Local school districts respond to feds on transgender guidance

By Trudy Balcom


RAWLINS — Call it a bathroom brawl.

Carbon County School District No. 1 Superintendent Fletcher Turcato issued an email statement to all district employees Wednesday concerning the federal government’s recently released guidelines concerning transgender students.

“At this time, CCSD #1 will not create/draft a policy for use of transgender bathrooms, locker rooms, etc., or place signage on bathrooms that could put our students at risk,” the opening statement of the email read.

He also shared a similar message on a community Facebook page.

The email message was drafted in response to the U.S. Department of Education and the U.S. Department of Justice’s joint policy guidance statement issued May 13 that directed schools to allow transgender students to use restrooms and locker rooms that correspond with a student’s stated gender identity, rather than their biological gender.

Schools that do not allow students to use the restroom of their gender identity, or who provide separate facilities for transgender students risk violating the federal regulation known as Title IX, the DOJ warned.

Title IX prohibits “sex discrimination in educational programs or activities operated by recipients of Federal assistance,” the guidance letter stated.

Title IX was enacted in 1972 primarily to eliminate discrimination against girls and women in education. Title IX applies to all public K-12 schools as well as publicly funded colleges and universities.

The May 13 federal guidance also stated that the protection against sex discrimination offered by Title IX extends to transgender students: “This prohibition encompasses discrimination based on a student’s gender identity, including discrimination based on a student’s transgender status” the guidance letter states.

“No Supreme Court and no state court has ruled on this,” Turcato said in telephone comments to the Daily Times Wednesday. He also said that the district would continue to consult its attorney, John Kuker, about the issue.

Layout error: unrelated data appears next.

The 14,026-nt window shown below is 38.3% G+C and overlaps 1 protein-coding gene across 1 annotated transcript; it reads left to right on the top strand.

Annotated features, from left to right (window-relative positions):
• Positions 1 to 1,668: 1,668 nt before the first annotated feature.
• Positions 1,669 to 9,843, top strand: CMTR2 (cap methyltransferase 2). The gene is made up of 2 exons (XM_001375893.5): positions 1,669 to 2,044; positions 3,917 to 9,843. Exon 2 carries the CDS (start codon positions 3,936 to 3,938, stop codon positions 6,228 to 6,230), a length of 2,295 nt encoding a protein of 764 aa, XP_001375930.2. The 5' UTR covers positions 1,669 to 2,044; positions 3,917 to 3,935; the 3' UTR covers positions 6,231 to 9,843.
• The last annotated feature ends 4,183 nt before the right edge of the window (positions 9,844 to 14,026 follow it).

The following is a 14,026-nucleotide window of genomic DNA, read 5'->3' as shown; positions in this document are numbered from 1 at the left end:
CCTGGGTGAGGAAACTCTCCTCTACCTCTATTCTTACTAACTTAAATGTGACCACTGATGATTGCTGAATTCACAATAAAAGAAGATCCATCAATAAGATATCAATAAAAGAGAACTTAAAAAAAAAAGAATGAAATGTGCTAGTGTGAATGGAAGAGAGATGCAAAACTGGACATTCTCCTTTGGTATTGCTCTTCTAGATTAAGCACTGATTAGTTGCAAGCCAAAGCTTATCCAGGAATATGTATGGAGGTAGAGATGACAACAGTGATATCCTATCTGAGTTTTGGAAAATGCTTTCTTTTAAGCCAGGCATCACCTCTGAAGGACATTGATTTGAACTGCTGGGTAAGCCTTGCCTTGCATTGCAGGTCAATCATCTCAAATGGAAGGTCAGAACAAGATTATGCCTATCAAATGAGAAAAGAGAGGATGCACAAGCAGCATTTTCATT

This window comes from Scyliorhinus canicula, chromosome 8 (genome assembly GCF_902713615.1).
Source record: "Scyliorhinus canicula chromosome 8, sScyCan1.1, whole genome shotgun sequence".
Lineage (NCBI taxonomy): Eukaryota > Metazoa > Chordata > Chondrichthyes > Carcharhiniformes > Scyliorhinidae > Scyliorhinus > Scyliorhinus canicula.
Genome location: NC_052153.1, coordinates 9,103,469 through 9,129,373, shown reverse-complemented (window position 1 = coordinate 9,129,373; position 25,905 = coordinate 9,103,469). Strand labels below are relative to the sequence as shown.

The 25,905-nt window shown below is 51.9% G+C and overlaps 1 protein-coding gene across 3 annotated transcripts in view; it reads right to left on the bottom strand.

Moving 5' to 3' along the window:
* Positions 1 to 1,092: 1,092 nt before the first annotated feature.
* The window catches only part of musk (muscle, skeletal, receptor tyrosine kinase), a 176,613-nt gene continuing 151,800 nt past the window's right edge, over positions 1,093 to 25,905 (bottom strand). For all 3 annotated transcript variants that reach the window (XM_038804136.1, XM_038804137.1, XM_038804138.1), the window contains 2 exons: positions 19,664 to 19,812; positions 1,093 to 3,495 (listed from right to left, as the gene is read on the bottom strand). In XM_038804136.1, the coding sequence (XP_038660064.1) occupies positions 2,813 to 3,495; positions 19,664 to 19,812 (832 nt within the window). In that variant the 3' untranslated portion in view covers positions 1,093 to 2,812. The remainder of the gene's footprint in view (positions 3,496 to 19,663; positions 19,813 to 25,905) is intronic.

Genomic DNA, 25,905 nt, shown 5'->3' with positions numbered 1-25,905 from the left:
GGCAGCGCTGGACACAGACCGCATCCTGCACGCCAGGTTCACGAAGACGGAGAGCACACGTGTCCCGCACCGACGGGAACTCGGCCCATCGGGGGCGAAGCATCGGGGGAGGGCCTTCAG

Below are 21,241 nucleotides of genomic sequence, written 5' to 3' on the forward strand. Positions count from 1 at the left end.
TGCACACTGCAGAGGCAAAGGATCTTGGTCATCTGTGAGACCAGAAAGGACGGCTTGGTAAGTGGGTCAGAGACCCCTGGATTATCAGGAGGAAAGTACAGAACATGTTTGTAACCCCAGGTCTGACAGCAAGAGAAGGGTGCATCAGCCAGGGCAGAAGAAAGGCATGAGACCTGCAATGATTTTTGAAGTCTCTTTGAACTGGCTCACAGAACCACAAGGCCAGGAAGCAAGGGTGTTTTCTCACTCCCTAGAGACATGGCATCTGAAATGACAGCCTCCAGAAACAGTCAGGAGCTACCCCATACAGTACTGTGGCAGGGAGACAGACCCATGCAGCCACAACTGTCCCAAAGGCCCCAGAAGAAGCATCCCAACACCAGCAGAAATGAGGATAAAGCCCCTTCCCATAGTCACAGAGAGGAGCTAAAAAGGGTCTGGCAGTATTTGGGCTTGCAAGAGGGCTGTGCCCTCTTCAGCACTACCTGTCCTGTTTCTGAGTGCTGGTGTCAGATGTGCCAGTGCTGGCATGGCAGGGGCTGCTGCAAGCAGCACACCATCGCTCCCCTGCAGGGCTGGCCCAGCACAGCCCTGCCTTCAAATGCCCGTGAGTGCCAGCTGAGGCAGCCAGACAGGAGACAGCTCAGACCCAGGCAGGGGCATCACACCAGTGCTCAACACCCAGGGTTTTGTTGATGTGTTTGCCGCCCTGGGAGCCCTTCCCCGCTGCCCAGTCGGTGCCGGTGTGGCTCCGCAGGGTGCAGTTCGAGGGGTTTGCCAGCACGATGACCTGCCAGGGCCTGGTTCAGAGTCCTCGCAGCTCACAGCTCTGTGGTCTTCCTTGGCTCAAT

“My phone has been ringing off the hook, I’ve been getting texts, people are concerned about this,” Turcato said.

Turcato also said that the School Board of Trustees had discussed the issue, although it has not appeared on any recent meeting agendas.

Turcato said that the district has not yet dealt with any complaints or concerns from transgender students.

Jim Copeland, Superintendent of Carbon County School District No. 2, said he received the federal guidance letter late last week, but he has not discussed the issue with his board at this point.

However, he said he did not a see any point in developing a policy at this time.

“We’re not going to develop a policy at this time. I don’t feel there is a need to develop a policy based on something that might happen in the future,” Copeland said Wednesday.

The guidance letter stated that when a student or a student’s parents or guardian notifies a school administrator that a student asserts a different gender identity from what has been recorded on previous school records, “the school will begin treating the student consistent with that student’s gender identity.”

Although Turcato’s email said the school district did not plan to draft a policy on transgender students, it alluded that a transgender student would be asked to use a faculty restroom or the nurse’s restroom.

“…(W)e will always make reasonable accommodations for students as to using the nurse’s restroom and or faculty restrooms if need be,” the email stated.

However, the federal guidance stated that providing separate bathroom facilities for transgender students does not meet the criteria for Title IX guidelines.

“A school may not require transgender students to use facilities inconsistent with their gender identity or to use individual user facilities when other students are not required to do so,” the guidance stated in a section dealing with restrooms and locker rooms.

Turcato framed the issue as a local concern, calling the federal guidance “a knee-jerk political directive” in his email.

“I realize Albany County School District No. 1 in Laramie has instituted a policy, but we are not Laramie,” the email stated.

Turcato’s comments echoed those of State Superintendent of Education Jillian Balow, who issued a statement the same day the federal guidelines were released.

"Guidance on ensuring the civil rights of transgender students was released by the USDOE and USDOJ today which underscores the challenges of adapting to social change in schools,” Balow said in her statement. “I don't believe it is appropriate for federal bureaucrats to tell our education professionals how to handle these sensitive situations.”

It is not clear if federal funding might be jeopardized for school districts that decline to act on the federal guidance.

A call to Balow to discuss that possibility was not returned.

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